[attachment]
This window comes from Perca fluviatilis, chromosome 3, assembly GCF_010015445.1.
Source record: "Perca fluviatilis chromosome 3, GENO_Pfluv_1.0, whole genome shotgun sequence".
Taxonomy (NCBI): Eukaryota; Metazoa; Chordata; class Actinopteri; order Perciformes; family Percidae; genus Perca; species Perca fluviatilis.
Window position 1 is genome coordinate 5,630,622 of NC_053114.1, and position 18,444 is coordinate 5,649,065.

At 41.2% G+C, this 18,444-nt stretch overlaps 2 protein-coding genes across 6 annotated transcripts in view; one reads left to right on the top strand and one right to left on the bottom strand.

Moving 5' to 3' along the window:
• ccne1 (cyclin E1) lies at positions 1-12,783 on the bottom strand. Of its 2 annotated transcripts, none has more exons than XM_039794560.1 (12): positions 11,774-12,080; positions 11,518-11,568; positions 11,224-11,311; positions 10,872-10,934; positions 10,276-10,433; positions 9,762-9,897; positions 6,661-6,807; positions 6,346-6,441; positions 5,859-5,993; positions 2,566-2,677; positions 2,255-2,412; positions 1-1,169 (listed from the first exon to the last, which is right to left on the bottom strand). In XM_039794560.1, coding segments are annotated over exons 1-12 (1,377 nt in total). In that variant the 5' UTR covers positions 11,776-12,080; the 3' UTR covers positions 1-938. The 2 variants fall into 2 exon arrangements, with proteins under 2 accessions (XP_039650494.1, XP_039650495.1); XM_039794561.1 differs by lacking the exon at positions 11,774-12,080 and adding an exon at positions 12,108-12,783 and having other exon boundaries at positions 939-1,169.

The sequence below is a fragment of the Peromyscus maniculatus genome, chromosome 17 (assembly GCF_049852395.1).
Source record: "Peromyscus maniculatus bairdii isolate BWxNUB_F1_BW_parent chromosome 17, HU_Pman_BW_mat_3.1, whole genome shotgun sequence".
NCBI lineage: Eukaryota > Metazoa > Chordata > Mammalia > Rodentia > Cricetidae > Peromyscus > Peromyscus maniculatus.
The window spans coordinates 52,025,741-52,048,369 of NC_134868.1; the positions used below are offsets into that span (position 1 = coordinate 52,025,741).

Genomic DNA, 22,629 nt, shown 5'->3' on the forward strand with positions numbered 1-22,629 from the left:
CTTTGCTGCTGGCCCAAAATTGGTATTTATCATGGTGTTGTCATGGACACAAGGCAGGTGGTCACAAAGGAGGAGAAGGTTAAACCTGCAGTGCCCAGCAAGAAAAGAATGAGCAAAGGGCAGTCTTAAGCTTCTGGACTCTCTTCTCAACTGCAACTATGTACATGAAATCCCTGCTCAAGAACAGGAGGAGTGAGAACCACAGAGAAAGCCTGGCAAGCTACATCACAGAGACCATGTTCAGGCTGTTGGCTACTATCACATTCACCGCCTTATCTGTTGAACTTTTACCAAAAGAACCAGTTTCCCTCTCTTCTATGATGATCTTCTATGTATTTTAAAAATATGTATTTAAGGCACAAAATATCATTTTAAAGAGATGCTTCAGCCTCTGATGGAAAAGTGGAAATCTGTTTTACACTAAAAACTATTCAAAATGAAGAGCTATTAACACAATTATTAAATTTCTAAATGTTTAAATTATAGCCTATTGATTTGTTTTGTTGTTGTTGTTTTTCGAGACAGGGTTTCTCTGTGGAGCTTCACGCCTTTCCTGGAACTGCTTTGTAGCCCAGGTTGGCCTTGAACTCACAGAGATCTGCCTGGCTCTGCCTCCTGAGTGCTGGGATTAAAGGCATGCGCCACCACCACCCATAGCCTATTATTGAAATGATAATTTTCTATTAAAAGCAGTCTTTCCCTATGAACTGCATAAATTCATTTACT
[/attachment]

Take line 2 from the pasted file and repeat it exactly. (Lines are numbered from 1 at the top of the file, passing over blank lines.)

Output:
Source record: "Perca fluviatilis chromosome 3, GENO_Pfluv_1.0, whole genome shotgun sequence".